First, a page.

Join us for a virtual talk on the pitfalls of foreign-imposed regime change based on all such instances in the past 200 years.
About this event
In Catastrophic Success, Alexander B. Downes argues that although foreign-imposed regime change may be easy for powerful interveners to carry out, the aftermath from their perspective is often disappointing—and is sometimes downright disastrous for the target. Drawing on a data set of all regime changes over the past two centuries, Downes finds that intervening states generally fail to improve relations with their targets through regime change and the leaders they install are likely to be violently overthrown. Regime change also tends to trigger destructive civil wars in targeted states. Interveners must recognize that, absent a rare set of promising preconditions, regime change often instigates instability and conflict rather than stability and peace.
The Elliott School Book Launch Series is proud to present a virtual discussion of the book featuring the author. The talk will begin with an introduction by Dean Alyssa Ayres of the Elliott School and end with a Q&A with the audience moderated by Vice Dean of Faculty David Edelstein of Georgetown College. The event is co-sponsored by the Institute for Security and Conflict studies.
About the Author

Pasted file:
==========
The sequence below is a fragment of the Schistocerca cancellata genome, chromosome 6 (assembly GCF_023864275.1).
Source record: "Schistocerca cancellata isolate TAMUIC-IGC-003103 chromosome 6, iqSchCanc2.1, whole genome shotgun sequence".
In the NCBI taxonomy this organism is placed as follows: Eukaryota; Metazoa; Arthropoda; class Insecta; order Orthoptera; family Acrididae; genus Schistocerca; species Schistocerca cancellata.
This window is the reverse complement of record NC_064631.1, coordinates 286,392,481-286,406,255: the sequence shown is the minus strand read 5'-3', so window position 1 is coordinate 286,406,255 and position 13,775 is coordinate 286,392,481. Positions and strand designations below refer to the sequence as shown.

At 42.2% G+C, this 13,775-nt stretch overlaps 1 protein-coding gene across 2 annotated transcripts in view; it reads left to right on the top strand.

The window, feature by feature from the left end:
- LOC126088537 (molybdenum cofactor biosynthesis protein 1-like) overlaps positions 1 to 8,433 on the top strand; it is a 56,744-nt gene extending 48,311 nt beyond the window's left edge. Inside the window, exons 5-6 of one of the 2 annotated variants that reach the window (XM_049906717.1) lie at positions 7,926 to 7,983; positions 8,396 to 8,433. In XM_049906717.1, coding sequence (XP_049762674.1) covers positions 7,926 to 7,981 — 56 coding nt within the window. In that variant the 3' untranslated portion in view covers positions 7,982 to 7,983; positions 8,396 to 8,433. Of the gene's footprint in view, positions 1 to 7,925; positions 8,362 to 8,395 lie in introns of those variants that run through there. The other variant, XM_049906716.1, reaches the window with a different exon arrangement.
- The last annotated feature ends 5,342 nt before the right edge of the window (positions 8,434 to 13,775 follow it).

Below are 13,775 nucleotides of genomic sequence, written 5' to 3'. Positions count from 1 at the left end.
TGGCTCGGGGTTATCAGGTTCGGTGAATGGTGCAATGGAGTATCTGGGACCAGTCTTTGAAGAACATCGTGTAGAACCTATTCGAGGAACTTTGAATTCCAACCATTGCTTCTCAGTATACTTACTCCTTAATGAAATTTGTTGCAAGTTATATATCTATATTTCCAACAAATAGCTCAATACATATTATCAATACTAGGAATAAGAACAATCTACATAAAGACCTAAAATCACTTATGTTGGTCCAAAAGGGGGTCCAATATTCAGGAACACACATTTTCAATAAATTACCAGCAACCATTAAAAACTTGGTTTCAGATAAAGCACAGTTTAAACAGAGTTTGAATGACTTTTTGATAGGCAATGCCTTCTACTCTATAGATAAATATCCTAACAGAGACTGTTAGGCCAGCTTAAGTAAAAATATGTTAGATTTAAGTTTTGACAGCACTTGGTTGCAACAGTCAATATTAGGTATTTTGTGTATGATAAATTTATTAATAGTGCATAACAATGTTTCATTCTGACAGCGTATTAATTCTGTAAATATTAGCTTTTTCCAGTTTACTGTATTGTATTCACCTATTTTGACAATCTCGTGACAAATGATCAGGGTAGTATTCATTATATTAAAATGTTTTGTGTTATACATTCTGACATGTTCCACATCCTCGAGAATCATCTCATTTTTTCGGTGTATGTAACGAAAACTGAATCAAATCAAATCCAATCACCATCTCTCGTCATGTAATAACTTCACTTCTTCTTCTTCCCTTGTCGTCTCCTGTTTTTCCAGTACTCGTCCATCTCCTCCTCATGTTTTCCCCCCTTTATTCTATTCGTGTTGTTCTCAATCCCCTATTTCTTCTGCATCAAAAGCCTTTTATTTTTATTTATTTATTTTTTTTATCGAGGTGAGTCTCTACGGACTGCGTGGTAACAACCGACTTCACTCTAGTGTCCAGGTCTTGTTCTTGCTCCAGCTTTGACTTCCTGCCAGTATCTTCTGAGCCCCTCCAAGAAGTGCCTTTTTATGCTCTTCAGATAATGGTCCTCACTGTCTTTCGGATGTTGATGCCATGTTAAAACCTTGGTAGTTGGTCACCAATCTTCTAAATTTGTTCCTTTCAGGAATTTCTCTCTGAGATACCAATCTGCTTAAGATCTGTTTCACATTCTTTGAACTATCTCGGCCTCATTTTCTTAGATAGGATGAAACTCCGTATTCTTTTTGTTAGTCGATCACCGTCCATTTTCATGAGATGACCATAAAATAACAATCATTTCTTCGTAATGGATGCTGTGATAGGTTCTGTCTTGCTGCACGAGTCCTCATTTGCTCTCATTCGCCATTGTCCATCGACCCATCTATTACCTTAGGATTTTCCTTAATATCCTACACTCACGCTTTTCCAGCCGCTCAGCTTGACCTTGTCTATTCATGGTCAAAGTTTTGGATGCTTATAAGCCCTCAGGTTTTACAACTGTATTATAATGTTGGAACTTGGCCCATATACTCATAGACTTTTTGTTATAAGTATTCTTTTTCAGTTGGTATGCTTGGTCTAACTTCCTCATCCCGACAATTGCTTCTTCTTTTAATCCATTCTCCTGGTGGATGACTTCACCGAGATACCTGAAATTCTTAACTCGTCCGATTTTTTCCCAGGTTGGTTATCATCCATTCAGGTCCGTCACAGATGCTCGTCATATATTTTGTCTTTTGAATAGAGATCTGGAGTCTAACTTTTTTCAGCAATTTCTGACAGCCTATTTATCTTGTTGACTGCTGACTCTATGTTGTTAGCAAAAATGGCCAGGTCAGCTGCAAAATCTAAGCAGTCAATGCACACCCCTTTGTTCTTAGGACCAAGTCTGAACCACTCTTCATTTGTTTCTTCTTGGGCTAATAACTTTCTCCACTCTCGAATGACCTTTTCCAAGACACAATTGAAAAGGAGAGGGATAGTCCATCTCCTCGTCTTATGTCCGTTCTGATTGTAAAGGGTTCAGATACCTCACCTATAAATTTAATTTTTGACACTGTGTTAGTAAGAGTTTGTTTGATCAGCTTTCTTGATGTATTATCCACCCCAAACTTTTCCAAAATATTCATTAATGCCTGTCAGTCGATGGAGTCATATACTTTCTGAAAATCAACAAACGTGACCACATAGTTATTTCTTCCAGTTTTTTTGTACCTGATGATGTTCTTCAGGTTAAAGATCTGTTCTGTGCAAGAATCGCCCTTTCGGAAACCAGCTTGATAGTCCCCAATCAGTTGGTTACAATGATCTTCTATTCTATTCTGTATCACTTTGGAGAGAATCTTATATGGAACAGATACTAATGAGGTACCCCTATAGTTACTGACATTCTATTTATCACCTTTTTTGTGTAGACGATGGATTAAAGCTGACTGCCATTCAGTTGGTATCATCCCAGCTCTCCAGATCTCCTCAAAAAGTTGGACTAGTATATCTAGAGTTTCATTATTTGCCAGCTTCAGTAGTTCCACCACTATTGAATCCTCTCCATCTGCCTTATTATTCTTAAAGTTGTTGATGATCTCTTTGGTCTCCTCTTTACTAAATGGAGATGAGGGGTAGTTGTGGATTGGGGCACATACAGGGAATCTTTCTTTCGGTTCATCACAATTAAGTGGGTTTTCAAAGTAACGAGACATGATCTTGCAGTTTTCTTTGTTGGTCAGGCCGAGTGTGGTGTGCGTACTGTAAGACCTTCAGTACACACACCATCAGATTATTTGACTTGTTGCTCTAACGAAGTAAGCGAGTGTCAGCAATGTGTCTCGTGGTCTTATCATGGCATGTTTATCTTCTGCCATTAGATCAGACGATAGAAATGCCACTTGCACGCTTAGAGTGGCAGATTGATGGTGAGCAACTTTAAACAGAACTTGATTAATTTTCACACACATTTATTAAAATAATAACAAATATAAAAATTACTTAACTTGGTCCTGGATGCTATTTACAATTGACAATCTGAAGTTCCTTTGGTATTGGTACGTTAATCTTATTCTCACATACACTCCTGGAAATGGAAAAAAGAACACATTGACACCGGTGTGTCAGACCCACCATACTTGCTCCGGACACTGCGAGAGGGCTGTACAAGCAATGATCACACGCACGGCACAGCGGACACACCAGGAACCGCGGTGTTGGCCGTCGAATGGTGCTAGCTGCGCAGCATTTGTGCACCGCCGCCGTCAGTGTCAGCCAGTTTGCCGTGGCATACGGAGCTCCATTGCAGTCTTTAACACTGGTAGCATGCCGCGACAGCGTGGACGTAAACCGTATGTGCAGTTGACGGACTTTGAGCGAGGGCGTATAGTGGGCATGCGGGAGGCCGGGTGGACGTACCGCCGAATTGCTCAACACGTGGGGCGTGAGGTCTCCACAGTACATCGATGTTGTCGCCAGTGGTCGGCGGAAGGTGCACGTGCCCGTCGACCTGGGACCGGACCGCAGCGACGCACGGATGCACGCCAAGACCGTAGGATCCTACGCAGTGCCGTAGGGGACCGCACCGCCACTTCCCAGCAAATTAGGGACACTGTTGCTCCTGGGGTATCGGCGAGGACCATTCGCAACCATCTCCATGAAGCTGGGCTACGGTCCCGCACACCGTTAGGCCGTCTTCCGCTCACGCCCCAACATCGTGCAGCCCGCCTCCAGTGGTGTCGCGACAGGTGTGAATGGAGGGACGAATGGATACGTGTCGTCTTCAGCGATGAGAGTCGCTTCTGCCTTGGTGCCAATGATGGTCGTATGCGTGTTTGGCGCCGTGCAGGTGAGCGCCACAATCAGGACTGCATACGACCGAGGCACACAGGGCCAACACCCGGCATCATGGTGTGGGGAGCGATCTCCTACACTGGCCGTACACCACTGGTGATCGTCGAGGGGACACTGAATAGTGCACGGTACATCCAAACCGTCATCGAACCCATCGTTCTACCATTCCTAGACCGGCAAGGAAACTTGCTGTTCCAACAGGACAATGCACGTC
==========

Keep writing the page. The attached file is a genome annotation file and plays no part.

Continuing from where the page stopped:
Alexander B. Downes is Associate Professor of Political Science and International Affairs and co-Director of the Institute for Security and Conflict Studies at The George Washington University. His previous book, Targeting Civilians in War, won the Joseph Lepgold Prize from Georgetown University. He specializes in international security with research interests in civilian victimization, foreign-imposed regime change, military effectiveness, democracy and international conflict, and coercion. He holds a Ph.D. in Political Science from the University of Chicago.
About the Moderator
David Edelstein is Vice Dean of Faculty in Georgetown College and a professor in the Department of Government, the Edmund A. Walsh School of Foreign Service, and the Center for Security Studies at Georgetown University. He is a scholar of great power politics, military intervention, and the causes of war and peace. His most recent book, Over the Horizon: Time, Uncertainty, and the Rise of Great Powers examines how states have responded to the rise of new great powers. He is currently researching the implications of the rise of China for the prospects of peace and security, the ways in which states exit unsuccessful military interventions, and alliance dynamics in contemporary international politics.
About the Dean
Alyssa Ayres is the Dean of the Elliott School of International Affairs at George Washington University. Her work focuses primarily on India’s role in the world and on U.S. relations with South Asia in the larger Indo-Pacific. Before joining the Elliott School, she was a Senior Fellow at the Council on Foreign Relations, and Deputy Assistant Secretary of State for South Asia under the Obama administration. Her most recent book, Our Time Has Come: How India Is Making Its Place in the World covers key debates on the country in the 21st-century. She holds a Ph.D. in South Asian Languages and Literatures from the University of Chicago.